The Big Bow Mystery
The Big Bow Mystery
But the newspapers were premature. Scotland Yard refused to prejudge the case despite the penny-a-liners. Several arrests were made, so that the later editions were compelled to soften "Suicide" into "Mystery." The people arrested were a nondescript collection of tramps. Most of them had committed other offenses for which the police had not arrested them. One bewildered-looking gentleman gave himself up (as if he were a riddle), but the police would have none of him, and restored him forthwith to his friends and keepers. The number of candidates for each new opening in Newgate is astonishing.
The full significance of this tragedy of a noble young life cut short had hardly time to filter into the public mind, when a fresh sensation absorbed it. Tom Mortlake had been arrested the same day at Liverpool on suspicion of being concerned in the death of his fellow-lodger. The news fell like a bombshell upon a land in which Tom Mortlake's name was a household word. That the gifted artisan orator, who had never shrunk upon occasion from launching red rhetoric at Society, should actually have shed blood seemed too startling, especially as the blood shed was not blue, but the property of a lovable young middle-class idealist, who had now literally given his life to the Cause. But this supplementary sensation did not grow to a head, and everybody (save a few labor leaders) was relieved to hear that Tom had been released almost immediately, being merely subpoenaed to appear at the inquest. In an interview which he accorded to the representative of a Liverpool paper the same afternoon, he stated that he put his arrest down entirely to the enmity and rancor entertained toward him by the police throughout the country. He had come to Liverpool to trace the movements of a friend about whom he was very uneasy, and he was making anxious inquiries at the docks to discover at what times steamers left for America, when the detectives stationed there in accordance with instructions from headquarters had arrested him as a suspicious-looking character. "Though," said Tom, "they must very well have known my phiz, as I have been sketched and caricatured all over the shop. When I told them who I was they had the decency to let me go. They thought they'd scored off me enough, I reckon. Yes, it certainly is a strange coincidence that I might actually have had something to do with the poor fellow's death, which has cut me up as much as anybody; though if they had known I had just come from the 'scene of the crime,' and actually lived in the house, they would probably have-let me alone." He laughed sarcastically. "They are a queer lot of muddle-heads are the police. Their motto is, 'First catch your man, then cook the evidence.' If you're on the spot you're guilty because you're there, and if you're elsewhere you're guilty because you have gone away. Oh, I know them! If they could have seen their way to clap me in quod, they'd ha' done it. Lucky I know the number of the cabman who took me to Euston before five this morning."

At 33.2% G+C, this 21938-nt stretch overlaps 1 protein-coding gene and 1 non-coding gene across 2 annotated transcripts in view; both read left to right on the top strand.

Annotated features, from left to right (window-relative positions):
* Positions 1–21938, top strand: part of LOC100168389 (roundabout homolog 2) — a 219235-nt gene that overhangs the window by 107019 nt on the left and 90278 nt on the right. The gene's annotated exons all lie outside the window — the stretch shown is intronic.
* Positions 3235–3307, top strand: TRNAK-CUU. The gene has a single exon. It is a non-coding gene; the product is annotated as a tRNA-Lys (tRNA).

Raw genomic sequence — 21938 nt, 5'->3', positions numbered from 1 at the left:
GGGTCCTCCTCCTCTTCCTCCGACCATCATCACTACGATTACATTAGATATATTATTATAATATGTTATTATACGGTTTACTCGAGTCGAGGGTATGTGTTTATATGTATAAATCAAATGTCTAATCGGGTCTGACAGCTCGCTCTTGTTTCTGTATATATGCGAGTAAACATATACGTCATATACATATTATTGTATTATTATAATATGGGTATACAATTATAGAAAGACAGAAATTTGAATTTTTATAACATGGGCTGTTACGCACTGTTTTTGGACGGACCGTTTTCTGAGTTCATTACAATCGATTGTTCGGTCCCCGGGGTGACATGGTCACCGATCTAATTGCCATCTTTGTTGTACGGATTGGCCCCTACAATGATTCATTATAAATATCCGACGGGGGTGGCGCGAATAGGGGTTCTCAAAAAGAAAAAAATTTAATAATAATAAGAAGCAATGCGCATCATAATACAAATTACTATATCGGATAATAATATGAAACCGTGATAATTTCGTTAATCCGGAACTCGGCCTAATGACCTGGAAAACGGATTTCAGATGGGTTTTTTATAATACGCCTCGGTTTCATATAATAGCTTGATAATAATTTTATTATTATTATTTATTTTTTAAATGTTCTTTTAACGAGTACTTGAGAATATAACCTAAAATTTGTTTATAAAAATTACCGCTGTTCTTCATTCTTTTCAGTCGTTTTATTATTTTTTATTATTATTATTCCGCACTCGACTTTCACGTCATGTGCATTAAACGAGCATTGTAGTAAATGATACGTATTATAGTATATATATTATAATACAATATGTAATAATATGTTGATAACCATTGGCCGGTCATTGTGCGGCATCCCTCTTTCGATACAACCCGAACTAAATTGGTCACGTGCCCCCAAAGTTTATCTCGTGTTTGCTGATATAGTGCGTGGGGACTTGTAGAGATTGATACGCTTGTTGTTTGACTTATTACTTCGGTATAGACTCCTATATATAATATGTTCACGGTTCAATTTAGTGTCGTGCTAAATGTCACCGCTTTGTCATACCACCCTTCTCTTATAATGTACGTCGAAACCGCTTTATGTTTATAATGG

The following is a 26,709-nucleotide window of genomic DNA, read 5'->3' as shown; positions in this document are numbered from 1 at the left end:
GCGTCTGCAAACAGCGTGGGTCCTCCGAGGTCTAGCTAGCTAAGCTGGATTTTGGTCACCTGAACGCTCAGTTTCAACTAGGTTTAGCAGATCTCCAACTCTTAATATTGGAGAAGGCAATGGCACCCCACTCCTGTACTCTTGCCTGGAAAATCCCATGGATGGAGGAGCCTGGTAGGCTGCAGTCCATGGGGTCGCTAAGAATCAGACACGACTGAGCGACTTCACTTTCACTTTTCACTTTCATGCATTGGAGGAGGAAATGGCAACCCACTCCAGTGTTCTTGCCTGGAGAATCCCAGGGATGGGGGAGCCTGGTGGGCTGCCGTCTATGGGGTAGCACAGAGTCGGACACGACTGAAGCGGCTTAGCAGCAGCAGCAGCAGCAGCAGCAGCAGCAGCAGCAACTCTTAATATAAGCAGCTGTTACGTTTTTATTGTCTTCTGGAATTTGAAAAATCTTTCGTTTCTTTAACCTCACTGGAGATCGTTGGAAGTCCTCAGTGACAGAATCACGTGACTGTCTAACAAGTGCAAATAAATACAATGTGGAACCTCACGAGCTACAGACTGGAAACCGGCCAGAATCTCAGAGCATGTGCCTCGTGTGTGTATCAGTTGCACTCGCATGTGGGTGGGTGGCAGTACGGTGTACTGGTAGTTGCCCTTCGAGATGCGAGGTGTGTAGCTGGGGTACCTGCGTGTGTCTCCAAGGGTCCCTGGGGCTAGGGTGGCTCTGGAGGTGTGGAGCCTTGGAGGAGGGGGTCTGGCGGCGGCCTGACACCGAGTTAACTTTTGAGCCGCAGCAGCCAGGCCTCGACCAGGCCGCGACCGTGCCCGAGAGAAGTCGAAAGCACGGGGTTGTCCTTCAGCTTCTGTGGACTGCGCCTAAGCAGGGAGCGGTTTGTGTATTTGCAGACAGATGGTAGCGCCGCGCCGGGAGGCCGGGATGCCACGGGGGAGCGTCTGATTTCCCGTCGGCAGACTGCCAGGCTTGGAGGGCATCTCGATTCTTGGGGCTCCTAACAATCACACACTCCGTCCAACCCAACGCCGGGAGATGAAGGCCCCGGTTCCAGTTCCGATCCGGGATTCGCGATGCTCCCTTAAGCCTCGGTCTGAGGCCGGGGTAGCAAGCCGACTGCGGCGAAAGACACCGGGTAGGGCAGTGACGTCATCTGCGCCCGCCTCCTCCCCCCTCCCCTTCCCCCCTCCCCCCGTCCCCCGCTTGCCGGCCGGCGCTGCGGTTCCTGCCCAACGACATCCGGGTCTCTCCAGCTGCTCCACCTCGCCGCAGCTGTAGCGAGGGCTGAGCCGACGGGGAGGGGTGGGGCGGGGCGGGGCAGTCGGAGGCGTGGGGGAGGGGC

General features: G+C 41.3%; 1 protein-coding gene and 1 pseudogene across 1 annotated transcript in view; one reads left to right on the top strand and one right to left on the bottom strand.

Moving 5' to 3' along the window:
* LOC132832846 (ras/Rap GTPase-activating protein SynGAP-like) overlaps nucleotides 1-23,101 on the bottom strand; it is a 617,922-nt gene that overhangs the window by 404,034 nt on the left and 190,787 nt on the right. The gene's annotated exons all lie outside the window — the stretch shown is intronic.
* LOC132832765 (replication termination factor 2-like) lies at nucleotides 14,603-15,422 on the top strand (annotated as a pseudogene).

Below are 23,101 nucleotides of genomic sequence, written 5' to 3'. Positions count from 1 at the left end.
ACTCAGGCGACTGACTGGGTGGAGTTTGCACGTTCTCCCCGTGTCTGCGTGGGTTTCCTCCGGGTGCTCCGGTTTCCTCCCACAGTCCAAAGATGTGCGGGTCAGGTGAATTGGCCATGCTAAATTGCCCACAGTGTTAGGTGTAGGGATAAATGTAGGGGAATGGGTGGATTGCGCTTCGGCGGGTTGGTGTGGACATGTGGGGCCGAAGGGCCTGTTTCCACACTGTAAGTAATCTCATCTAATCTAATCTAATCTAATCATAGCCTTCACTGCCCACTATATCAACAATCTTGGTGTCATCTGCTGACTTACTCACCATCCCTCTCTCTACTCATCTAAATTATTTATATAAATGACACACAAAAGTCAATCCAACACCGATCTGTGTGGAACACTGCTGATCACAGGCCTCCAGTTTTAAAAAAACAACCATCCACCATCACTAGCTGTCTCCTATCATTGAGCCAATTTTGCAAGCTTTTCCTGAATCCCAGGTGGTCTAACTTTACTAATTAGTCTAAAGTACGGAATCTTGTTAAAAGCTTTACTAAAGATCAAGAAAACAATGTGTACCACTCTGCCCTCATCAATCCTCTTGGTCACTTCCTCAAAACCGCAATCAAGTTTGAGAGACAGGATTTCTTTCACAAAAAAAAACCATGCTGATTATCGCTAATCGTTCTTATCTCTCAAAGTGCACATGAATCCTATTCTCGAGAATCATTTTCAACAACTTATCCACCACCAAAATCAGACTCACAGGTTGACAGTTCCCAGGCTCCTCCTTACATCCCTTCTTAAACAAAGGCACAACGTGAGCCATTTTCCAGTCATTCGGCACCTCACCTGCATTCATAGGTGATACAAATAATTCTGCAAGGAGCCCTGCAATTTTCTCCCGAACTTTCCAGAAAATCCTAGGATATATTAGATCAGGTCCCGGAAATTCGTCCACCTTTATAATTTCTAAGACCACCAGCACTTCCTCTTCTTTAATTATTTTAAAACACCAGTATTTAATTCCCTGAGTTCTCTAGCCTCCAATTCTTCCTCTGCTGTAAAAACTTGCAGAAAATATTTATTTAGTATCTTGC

"If they clapped you in quod," the interviewer reported himself as facetiously observing, "the prisoners would be on strike in a week."
"Yes, but there would be so many black-legs ready to take their places," Mortlake flashed back, "that I'm afraid it 'ould be no go. But do excuse me. I am so upset about my friend. I'm afraid he has left England, and I have to make inquiries; and now there's poor Constant gone-horrible! horrible! and I'm due in London at the inquest. I must really run away. Good-by. Tell your readers it's all a police grudge."
"One last word, Mr. Mortlake, if you please. Is it true that you were billed to preside at a great meeting of clerks at St. James' Hall between one and two to-day to protest against the German invasion?"
"Whew! so I had. But the beggars arrested me just before one